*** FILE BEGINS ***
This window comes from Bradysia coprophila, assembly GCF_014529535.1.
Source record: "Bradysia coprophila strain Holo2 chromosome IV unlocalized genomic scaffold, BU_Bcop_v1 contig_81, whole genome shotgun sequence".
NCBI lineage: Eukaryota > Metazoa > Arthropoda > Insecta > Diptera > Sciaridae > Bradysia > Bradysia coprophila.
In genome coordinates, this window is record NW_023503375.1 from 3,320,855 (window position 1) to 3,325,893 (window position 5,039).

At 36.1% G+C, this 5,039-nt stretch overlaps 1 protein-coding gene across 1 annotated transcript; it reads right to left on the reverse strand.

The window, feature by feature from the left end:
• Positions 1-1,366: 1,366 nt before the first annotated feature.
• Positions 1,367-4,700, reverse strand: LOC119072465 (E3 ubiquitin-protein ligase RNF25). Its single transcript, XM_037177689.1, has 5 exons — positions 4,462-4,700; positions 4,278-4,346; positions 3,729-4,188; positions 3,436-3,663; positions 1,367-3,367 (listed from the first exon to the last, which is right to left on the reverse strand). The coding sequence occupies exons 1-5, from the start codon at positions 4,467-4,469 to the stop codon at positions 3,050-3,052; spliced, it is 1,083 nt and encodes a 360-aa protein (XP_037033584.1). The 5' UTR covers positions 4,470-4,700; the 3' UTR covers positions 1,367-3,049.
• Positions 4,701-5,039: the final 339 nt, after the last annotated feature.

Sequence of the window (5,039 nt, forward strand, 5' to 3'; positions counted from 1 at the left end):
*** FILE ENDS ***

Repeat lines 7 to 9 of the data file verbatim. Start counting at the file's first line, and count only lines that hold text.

• Positions 1-1,366: 1,366 nt before the first annotated feature.
• Positions 1,367-4,700, reverse strand: LOC119072465 (E3 ubiquitin-protein ligase RNF25). Its single transcript, XM_037177689.1, has 5 exons — positions 4,462-4,700; positions 4,278-4,346; positions 3,729-4,188; positions 3,436-3,663; positions 1,367-3,367 (listed from the first exon to the last, which is right to left on the reverse strand). The coding sequence occupies exons 1-5, from the start codon at positions 4,467-4,469 to the stop codon at positions 3,050-3,052; spliced, it is 1,083 nt and encodes a 360-aa protein (XP_037033584.1). The 5' UTR covers positions 4,470-4,700; the 3' UTR covers positions 1,367-3,049.
• Positions 4,701-5,039: the final 339 nt, after the last annotated feature.